Combine those elements with the fact that, as humans, we have the tendency to want to come out on top, in any situation, and you have the recipe for extreme one-upmanship. With Smileys.

Web etiquette demands that you be just as polite in cyberspace as you would be in meatspace. The same guidelines apply. If you wouldn't insult someone's mother face-to-face, it's not appropriate to do it in the middle of a chat, either. Of course, if you would insult someone's mother, face-to-face, it's still not okay to do it online.


You can, but should you? Part 2

June 03, 2010 15:23

Continued from Part 1...

Part 2: "Scraping" Competitor Websites

"Scraping" data from websites is how Google gets its listings, so where's the ethical challenge? 

There is a distinction between operating a search engine's probing "spider" algorithm for the purpose of discovering and including found resources in a listing service supported by ads, and operating a probing "spider" algorithm for the purpose of extracting and including found resources in a marketing program supported by subscriptions.

It is difficult to argue that Google's inclusion of paid data, data for which the site owner paid, like mailing list data, and your inclusion of paid data are significantly different, except when it comes to the end use of that data, its specificity, and its availability as commercial product.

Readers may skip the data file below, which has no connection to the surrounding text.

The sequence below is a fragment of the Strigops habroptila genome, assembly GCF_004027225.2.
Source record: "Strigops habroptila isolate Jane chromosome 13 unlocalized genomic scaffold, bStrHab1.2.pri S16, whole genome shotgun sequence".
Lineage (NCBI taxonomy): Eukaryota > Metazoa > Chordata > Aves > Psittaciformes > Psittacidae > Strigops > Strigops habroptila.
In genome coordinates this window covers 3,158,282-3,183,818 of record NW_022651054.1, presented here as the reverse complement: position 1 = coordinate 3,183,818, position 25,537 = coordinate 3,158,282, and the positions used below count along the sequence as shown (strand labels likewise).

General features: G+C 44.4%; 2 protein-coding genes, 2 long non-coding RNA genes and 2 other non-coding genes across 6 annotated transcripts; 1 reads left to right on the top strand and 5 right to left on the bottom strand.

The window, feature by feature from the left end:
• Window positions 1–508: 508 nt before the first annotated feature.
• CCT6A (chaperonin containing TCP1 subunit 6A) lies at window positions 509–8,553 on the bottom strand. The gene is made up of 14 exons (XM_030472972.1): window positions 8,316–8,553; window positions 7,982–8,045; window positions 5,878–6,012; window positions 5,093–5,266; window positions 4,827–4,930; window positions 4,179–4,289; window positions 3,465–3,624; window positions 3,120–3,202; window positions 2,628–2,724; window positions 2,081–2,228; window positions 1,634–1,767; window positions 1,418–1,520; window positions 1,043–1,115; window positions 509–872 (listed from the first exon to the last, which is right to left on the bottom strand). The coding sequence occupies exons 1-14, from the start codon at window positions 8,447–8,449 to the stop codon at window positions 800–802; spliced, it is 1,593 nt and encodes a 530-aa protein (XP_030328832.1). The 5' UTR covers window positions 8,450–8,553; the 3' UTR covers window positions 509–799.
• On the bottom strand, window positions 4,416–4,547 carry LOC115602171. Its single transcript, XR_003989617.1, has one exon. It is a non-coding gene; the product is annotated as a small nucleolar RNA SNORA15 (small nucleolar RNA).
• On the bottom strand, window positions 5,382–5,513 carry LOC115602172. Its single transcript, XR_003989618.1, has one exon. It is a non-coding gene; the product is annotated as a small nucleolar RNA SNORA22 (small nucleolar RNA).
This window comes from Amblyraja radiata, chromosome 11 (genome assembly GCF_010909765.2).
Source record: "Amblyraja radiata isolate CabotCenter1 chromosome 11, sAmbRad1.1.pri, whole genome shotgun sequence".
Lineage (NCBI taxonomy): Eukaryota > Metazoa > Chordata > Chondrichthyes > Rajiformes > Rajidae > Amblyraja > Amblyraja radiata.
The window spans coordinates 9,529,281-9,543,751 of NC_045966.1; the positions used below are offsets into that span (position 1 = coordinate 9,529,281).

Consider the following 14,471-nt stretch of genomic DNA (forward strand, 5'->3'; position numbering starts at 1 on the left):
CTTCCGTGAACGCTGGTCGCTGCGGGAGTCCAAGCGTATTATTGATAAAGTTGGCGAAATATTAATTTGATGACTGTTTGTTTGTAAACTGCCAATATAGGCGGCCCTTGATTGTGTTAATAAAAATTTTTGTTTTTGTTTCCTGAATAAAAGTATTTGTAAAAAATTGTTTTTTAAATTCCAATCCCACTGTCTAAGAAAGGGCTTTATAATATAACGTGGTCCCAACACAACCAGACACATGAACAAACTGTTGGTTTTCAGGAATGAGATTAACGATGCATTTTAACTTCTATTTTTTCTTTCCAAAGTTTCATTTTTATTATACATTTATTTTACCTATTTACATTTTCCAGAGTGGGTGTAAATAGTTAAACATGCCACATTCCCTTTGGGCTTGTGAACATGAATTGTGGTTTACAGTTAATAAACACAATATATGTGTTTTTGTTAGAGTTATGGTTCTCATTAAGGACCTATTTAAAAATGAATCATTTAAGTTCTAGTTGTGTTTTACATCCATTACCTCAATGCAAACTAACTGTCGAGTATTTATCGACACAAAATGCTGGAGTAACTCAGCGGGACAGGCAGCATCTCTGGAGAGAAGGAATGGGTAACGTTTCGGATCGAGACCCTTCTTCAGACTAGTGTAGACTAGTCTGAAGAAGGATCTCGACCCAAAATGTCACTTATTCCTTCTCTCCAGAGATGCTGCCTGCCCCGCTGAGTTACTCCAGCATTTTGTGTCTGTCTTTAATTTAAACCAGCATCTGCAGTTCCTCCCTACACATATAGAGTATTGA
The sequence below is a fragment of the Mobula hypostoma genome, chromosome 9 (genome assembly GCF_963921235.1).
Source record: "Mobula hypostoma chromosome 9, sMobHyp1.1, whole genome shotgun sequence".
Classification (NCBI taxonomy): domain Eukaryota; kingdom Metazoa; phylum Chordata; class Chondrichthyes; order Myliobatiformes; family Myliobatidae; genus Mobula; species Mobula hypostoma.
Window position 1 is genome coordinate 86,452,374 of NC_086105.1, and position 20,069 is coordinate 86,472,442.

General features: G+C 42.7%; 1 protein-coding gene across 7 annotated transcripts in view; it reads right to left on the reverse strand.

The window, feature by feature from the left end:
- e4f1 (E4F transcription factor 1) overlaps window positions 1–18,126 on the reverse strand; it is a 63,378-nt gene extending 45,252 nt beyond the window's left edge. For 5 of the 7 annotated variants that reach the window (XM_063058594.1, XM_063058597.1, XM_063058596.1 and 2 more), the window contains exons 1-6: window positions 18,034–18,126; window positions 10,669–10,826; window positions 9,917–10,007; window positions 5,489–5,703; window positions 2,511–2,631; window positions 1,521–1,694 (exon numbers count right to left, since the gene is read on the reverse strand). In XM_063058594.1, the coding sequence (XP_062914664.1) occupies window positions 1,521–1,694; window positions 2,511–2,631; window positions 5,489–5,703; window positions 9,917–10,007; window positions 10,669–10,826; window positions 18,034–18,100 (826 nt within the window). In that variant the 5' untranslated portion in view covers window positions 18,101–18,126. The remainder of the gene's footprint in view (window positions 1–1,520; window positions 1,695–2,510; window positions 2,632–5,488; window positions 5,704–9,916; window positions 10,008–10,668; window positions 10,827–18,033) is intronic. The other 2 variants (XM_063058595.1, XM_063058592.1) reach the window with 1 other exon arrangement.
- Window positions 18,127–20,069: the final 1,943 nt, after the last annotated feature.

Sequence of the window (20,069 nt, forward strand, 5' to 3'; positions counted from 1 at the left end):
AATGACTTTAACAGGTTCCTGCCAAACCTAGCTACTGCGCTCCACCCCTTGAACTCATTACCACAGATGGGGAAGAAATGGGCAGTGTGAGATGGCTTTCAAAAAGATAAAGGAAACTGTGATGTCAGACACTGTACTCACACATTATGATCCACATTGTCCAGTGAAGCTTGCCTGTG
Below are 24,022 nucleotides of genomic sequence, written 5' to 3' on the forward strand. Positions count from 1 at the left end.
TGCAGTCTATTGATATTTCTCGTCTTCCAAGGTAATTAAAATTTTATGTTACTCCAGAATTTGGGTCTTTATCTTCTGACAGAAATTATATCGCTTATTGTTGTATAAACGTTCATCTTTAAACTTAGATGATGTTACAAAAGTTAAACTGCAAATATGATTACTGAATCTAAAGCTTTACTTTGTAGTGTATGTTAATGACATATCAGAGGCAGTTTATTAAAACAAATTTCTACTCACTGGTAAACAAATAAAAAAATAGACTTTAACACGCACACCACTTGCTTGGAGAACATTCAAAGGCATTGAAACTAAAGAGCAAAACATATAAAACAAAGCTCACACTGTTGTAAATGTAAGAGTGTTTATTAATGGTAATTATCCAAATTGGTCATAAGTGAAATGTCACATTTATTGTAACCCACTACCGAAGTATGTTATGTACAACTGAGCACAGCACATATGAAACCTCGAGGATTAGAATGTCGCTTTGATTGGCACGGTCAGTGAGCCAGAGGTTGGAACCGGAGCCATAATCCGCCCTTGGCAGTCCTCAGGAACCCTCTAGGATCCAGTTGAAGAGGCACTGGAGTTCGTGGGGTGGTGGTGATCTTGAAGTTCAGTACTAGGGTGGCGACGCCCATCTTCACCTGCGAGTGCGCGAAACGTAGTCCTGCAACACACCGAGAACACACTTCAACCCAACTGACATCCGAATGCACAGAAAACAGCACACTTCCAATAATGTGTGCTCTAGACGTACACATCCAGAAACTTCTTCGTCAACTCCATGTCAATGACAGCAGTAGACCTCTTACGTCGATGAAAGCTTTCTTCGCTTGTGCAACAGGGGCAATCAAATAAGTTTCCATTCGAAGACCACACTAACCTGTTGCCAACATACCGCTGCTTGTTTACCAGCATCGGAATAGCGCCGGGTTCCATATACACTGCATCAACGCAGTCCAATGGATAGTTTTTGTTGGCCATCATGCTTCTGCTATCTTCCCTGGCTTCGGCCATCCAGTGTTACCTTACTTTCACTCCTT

In our case, our end use was in direct competition with those from whom we copied the data; we were only to collect certain information ... information our competitor had taken pains to try to protect from people like us; and there were many commercial sources for this same information, at reasonable prices, so there was no compelling reason to retrieve the data in this particular manner.


You can, but should you? Part 1

June 03, 2010 14:23

I recently became involved with a project that eventually gained an unusual element. After several weeks of development, it was revealed that data containing the initial membership of the site was to come from what were essentially competitor websites. The plan was to write a program to "scrape" the other websites' listings for the identities of people we wanted to market to, then dump those identities into our own membership database, and then reach out and encourage those new "members" to visit our site and to "activate" their membership by subscribing to our website's listing services.

This plan had two ethically-challenged elements:

  1. "Opt out" memberships, and
  2. The use of data "scraped" from competitor websites



June 03, 2010 10:47

James Butler PortraitWhen you clicked the link that brought you here, you elected to learn more about Ethics, Etiquette and Law online. Kudos to you for that. So few give a rat's ass.

I am an Internetter since there has been an Internet, and I hope to publish daily notes about events, issues, observations and experiences in this brave (relatively) new electronic world. Online human interaction fascinates me, and I hope I bring a unique, valuable perspective to any related discussion.

Thank you for stopping by. As I like to say ...